Medical pot shops get head start in Colorado |

Medical pot shops get head start in Colorado

Kristen Wyatt
The Associated Press
Aspen, CO Colorado

DENVER – Medical pot shops will get a nine-month head start when Colorado opens recreational pot sales next year, a legislative panel voted Thursday.

The committee also signed off on taxes that could exceed 30 percent. Lawmakers debated for hours over the right number to make sure Colorado reaps a financial windfall from the newly legal drug, but doesn’t tax it so highly that the black market persists.

The votes in House Finance presaged lengthy debates still to come as legislators struggle to set rules for a never-before-regulated drug that violates federal law.

The head start for existing medical marijuana businesses was set in hopes of preventing a Wild West-style explosion of recreational pot shops across a state that already has more than 500 medical dispensaries.

“What we don’t want to do is have a big rush … where things get somewhat out of control,” said Mike Elliott, head of the Medical Marijuana Industry Group, which represents several dispensaries.

A few lawmakers opposed the idea, saying Colorado’s proposed protectionist scheme for existing pot means a select few will stand to make a fortune when recreational sales begin in January. New marijuana shops wouldn’t be allowed until October of 2014.

“If I could move to a market and be the only person who could sell pizzas … that would be a huge advantage” establishing a pizza clientele before anyone could compete, argued Rep. Brian DelGrosso, R-Loveland.

On the other side, a volunteer group opposed to marijuana proliferation asked for even stricter controls on who could enter the pot business.

“Traditional market forces of supply and demand should not govern the marijuana industry,” said Rachel O’Bryan of Smart Colorado.

The sponsor of the measure, Democratic Rep. Dan Pabon of Denver, said nine months was a good compromise. He pointed out that pot shops wanted a much longer head start, a year or more. The question has been one of the most fiercely lobbied of the year.

“This is sort of an experiment in process,” Pabon said.

The marijuana regulation bill could be debated by the full House as soon as Friday. It includes a long list of proposed marijuana regulations governing how the drug is labeled, advertised and sold.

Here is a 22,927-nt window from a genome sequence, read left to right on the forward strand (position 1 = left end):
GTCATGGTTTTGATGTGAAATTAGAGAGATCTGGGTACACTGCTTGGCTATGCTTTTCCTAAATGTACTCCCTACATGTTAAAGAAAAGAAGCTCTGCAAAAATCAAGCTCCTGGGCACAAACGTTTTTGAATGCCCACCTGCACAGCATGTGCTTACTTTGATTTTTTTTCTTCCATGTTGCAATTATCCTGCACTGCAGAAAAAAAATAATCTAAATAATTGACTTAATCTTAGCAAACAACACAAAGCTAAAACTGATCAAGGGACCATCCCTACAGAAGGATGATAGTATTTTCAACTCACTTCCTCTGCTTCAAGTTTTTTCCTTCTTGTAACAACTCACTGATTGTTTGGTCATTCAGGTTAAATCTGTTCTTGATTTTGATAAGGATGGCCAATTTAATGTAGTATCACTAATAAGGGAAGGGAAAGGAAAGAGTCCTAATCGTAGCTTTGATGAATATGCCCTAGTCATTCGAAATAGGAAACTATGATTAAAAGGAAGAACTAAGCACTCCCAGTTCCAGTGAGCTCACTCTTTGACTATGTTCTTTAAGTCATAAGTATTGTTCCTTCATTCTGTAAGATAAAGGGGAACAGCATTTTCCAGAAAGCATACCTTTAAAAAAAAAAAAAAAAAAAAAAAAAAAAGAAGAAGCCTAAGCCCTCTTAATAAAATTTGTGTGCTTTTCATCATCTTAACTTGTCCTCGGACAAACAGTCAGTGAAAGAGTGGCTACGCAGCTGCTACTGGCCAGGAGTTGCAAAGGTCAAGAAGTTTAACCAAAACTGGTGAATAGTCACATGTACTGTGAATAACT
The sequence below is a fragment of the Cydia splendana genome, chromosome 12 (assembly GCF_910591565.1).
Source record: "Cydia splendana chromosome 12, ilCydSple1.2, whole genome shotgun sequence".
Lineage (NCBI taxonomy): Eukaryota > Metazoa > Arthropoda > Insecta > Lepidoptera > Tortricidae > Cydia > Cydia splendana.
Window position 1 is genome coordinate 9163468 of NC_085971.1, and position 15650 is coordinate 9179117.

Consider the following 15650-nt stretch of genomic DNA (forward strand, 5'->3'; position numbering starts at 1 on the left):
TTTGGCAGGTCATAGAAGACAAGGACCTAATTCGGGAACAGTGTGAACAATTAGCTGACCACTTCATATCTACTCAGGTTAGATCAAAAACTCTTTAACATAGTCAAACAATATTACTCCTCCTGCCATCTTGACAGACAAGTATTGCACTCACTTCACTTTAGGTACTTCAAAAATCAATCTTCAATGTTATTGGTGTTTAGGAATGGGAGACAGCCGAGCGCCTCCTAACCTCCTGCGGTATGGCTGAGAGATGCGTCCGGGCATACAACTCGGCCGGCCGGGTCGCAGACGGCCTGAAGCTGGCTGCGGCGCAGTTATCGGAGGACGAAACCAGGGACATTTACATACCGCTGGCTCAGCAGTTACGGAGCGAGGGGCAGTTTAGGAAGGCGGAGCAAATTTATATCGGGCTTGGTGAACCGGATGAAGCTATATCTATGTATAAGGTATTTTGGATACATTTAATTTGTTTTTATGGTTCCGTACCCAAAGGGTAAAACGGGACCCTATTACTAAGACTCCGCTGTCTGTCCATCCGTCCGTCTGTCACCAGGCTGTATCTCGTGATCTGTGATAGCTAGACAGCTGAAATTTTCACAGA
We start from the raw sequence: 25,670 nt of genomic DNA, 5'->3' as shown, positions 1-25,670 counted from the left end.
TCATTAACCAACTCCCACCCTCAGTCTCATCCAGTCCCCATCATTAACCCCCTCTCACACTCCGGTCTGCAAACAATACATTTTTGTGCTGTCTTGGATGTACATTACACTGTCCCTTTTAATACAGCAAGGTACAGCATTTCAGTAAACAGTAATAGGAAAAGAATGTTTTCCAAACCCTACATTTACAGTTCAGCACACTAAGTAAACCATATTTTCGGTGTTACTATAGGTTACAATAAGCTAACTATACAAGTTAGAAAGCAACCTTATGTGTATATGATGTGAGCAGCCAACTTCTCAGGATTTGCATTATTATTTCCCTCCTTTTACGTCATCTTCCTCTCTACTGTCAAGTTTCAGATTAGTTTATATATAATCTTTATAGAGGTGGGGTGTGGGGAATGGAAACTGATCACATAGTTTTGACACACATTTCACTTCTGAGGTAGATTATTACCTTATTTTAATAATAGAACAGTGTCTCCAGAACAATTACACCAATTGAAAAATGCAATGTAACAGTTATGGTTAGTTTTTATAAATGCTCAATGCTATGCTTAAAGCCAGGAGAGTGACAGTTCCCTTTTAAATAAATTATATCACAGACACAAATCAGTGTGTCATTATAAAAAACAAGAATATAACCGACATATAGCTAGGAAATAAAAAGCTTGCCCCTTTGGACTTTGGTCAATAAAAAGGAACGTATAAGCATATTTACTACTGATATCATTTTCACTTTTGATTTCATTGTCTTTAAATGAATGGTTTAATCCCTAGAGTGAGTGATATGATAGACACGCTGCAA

That bill also includes a marijuana blood limit for drivers. The driving standard was rejected earlier this week in the Senate, so reviving it in the House marijuana bill sets up a late-session showdown.

Marijuana taxes were also approved Thursday in a separate vote by the same committee. Subject to voter approval, the bill taxes recreational pot more than 30 percent. Fifteen percent could be charged as an excise tax, with most profits going to school construction. Another 15 percent would be charged to pay for marijuana regulation, such as safety inspection of the product. The 30 percent taxes would be in addition to a statewide 2.9 percent sales tax and any local sales taxes.

The House Finance Committee debated the appropriate pot tax rate for hours.

Republicans tried unsuccessfully to lower the taxes, arguing that pot users could simply stay in the black market to avoid paying a premium for legal weed.

“Are we going to be heading into a larger problem here?” wondered Rep. Kevin Priola, R-Henderson.

Others insisted the pot users would find legal weed shops so convenient that they’ll pay a premium to avoid finding illicit dealers for questionable pot.

Assistant Attorney General David Blake, who helped write the tax proposal, told lawmakers the tax rate is a great uncertainty. But he insisted taxes could be hefty.

“The legal market would have to be dramatically higher for a reasonable person to participate in the illegal market,” said Blake, who dismissed fears pot smokers would be “going into an alley and risking criminal prosecution” to avoid pot taxes.

Even at rates above 30 percent, Colorado’s recreational pot tax would be lower than the looming pot tax in Washington state, the only other place with legal weed. The pot question approved by voters in that state included a 75 percent marijuana tax.

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